Due to the huge number of enquiries I have received about Brexit, I thought it would be helpful if I produced a clear outline of my position.
I understand that this is quite a long email, but I would encourage you to read it in full as I believe it addresses most of the commonly made points in the debate over Brexit. If you have a specific Brexit concern which is not addressed in this email, please do not hesitate to get back in touch.
“We should leave with No Deal”
While leaving the EU with “No Deal” or “WTO terms” is still a possibility, I do not believe that this is the best outcome. While the UK would be able to cope with a “No Deal” Brexit, it would undoubtedly cause disruption and uncertainty which would be best avoided. I believe that the best possible deal is the deal that the Prime Minister has negotiated with the EU.
“We should revoke Article 50”
While I myself voted Remain in the 2016 referendum, I was elected to represent West Aberdeenshire and Kincardine in 2017 on a manifesto which promised to deliver on the referendum result. To support revoking Article 50 would be breaking that promise, which I am not willing to do.
“Scotland did not vote to Leave”
The 2016 referendum was a UK-wide referendum, where it was agreed that the result would be decided by the total overall vote. We decided in 2016 that we would take this decision together, as one United Kingdom. Many areas of England also voted against leaving the EU, many of them with a higher % of Remain votes than the Scottish result. Those areas are leaving the EU too, no city, county or nation of the UK will be left behind.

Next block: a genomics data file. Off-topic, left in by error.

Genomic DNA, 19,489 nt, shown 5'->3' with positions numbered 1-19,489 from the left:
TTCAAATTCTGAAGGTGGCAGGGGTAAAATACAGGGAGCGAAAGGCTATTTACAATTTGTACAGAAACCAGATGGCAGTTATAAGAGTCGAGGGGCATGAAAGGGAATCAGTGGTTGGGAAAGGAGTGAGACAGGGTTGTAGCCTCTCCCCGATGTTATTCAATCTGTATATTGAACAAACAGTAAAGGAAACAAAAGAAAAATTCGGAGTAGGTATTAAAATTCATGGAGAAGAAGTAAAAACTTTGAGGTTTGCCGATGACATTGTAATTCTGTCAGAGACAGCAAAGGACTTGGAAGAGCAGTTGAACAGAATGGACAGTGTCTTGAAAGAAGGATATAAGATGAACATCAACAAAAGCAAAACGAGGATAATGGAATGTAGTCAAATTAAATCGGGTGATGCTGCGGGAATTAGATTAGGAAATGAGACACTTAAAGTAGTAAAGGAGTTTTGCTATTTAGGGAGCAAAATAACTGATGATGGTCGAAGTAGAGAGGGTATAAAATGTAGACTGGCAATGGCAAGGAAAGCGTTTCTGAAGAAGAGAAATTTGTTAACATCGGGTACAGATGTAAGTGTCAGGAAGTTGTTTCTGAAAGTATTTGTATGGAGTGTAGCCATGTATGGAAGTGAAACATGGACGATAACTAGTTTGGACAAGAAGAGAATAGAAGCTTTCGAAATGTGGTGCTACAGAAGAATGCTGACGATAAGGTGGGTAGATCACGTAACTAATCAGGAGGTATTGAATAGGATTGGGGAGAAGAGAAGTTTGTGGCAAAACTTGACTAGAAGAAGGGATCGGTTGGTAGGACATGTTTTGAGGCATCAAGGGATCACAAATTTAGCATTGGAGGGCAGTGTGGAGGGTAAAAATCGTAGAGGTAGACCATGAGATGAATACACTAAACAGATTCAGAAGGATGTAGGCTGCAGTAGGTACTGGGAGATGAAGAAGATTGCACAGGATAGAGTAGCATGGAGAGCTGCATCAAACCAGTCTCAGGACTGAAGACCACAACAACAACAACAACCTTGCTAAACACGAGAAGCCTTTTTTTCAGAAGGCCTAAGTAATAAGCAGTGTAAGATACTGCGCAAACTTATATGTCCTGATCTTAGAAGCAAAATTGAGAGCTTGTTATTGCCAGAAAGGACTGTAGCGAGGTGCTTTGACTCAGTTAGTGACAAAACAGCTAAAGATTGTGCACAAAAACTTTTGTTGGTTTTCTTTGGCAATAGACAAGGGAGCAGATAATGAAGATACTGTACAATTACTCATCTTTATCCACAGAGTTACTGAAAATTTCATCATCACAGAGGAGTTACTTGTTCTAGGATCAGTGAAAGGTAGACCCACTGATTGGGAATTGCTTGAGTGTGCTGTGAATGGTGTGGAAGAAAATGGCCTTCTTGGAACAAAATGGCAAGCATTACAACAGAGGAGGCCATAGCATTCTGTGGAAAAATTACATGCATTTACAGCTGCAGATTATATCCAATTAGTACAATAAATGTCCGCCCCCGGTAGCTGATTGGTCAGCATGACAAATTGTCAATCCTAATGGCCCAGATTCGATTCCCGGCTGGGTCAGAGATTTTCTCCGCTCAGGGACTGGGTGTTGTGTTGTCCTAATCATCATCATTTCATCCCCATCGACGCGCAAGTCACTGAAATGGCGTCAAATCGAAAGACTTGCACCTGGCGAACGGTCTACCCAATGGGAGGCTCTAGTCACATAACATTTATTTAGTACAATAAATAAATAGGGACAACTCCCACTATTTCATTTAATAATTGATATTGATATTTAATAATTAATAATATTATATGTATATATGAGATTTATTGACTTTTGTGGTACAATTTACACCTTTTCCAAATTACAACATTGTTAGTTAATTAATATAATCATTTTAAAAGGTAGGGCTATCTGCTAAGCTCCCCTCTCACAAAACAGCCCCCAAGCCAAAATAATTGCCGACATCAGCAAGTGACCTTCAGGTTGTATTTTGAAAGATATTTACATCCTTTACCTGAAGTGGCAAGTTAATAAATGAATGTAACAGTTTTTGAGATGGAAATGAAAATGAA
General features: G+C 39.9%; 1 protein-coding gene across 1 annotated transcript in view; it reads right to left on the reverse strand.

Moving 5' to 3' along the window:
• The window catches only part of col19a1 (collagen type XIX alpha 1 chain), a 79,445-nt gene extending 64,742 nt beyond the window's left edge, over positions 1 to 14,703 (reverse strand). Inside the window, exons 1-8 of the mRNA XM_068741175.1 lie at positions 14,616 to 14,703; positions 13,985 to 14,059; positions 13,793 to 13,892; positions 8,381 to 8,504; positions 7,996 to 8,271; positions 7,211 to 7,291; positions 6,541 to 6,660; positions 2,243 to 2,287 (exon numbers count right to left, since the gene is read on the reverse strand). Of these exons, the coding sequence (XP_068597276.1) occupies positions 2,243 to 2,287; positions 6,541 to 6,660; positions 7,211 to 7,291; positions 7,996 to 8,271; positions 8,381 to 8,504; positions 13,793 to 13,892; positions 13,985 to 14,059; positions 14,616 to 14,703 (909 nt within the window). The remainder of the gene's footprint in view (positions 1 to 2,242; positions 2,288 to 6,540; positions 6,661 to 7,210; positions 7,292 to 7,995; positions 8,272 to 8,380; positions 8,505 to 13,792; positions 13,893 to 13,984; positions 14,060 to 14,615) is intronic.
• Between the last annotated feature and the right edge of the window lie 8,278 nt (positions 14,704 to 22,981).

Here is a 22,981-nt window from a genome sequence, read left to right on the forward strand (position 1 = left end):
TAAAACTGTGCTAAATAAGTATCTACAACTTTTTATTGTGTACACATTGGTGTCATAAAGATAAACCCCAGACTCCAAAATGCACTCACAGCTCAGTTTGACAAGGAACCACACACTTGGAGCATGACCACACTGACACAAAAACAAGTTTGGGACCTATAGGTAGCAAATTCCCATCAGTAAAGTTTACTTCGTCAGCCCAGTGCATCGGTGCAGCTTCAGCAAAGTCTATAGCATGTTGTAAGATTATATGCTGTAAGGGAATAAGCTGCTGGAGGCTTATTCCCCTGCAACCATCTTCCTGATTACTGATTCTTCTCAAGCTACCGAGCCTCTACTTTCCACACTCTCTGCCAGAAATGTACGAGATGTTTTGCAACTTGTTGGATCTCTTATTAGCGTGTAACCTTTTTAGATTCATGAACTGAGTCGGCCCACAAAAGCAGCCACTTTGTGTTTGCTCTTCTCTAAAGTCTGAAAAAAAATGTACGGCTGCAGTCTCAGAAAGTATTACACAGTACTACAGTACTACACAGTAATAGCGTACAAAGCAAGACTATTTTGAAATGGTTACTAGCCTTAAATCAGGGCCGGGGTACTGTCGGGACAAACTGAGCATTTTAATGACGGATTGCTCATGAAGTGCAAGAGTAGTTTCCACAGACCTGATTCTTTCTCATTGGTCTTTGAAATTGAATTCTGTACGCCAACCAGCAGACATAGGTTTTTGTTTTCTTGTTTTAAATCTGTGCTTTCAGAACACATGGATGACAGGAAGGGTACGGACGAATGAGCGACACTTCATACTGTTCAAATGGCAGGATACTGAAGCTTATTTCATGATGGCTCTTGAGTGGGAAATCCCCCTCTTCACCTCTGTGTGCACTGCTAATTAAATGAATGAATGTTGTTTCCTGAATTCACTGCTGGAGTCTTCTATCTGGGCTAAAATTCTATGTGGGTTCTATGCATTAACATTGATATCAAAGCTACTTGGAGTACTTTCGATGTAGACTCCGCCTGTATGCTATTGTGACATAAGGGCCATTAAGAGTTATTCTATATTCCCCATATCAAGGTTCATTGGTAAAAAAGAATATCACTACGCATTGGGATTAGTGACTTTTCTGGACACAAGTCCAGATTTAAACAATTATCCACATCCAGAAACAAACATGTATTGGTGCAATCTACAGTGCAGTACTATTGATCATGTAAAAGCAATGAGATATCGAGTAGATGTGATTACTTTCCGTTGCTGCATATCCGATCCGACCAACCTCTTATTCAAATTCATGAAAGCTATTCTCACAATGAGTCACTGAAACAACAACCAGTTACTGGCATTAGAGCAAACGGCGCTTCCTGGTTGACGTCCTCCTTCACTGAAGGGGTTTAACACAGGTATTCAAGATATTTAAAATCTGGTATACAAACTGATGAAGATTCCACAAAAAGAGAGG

“Aberdeenshire did not vote to Leave”
While a majority of Aberdeenshire voters voted to remain in the European Union in 2016, and I myself voted Remain in the referendum, I was elected to represent you in 2017 on a manifesto which promised to deliver on the referendum result. I promised to do so in a way which got a good deal for West Aberdeenshire and Kincardine, which remains my intention.
“People have changed their minds”
Brexit has proven to be an extremely divisive issue, but there is no evidence to suggest that many people on either side of the debate have changed their minds. At the 2017 General Election, 85.1% of the public voted for parties which promised in their manifestos to deliver on the result of the 2016 referendum, including 55.7% of Scottish voters.
“The Leave campaign lied”
While there were elements of the Leave campaign which were undeniably misleading, both the Leave and Remain campaigns were guilty of misleading the public and violating spending limits.
For example, a pro-Remain leaflet was delivered to every home in the UK at a cost of over £9 million, which was more than the £7 million the Leave campaign could spend for the entire campaign. This leaflet was funded by taxpayers and was not included in Remain’s total spend.
Dramatic predictions were made about the economic result of a Leave vote, with the then-Chancellor threatening an Emergency Budget and an immediate recession in the event of a Leave vote. Neither of these things happened.
“We need a second referendum on Europe”